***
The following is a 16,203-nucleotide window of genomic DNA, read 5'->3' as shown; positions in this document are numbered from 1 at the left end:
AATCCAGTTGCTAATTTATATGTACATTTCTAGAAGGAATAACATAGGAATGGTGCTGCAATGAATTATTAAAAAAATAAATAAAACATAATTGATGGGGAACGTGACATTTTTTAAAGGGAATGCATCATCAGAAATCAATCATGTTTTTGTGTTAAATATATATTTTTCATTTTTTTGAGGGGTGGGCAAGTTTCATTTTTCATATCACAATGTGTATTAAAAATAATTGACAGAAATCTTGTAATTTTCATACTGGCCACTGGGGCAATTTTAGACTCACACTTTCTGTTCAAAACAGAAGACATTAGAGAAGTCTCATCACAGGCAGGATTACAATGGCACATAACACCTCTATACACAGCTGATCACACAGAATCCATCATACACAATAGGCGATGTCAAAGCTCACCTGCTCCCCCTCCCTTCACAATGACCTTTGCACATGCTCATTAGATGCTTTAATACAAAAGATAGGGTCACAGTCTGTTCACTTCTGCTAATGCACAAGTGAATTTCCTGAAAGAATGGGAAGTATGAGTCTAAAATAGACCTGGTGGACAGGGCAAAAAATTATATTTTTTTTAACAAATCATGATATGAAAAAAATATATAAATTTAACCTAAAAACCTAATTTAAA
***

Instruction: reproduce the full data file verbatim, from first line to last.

The following is a 16,203-nucleotide window of genomic DNA, read 5'->3' as shown; positions in this document are numbered from 1 at the left end:
AATCCAGTTGCTAATTTATATGTACATTTCTAGAAGGAATAACATAGGAATGGTGCTGCAATGAATTATTAAAAAAATAAATAAAACATAATTGATGGGGAACGTGACATTTTTTAAAGGGAATGCATCATCAGAAATCAATCATGTTTTTGTGTTAAATATATATTTTTCATTTTTTTGAGGGGTGGGCAAGTTTCATTTTTCATATCACAATGTGTATTAAAAATAATTGACAGAAATCTTGTAATTTTCATACTGGCCACTGGGGCAATTTTAGACTCACACTTTCTGTTCAAAACAGAAGACATTAGAGAAGTCTCATCACAGGCAGGATTACAATGGCACATAACACCTCTATACACAGCTGATCACACAGAATCCATCATACACAATAGGCGATGTCAAAGCTCACCTGCTCCCCCTCCCTTCACAATGACCTTTGCACATGCTCATTAGATGCTTTAATACAAAAGATAGGGTCACAGTCTGTTCACTTCTGCTAATGCACAAGTGAATTTCCTGAAAGAATGGGAAGTATGAGTCTAAAATAGACCTGGTGGACAGGGCAAAAAATTATATTTTTTTTAACAAATCATGATATGAAAAAAATATATAAATTTAACCTAAAAACCTAATTTAAA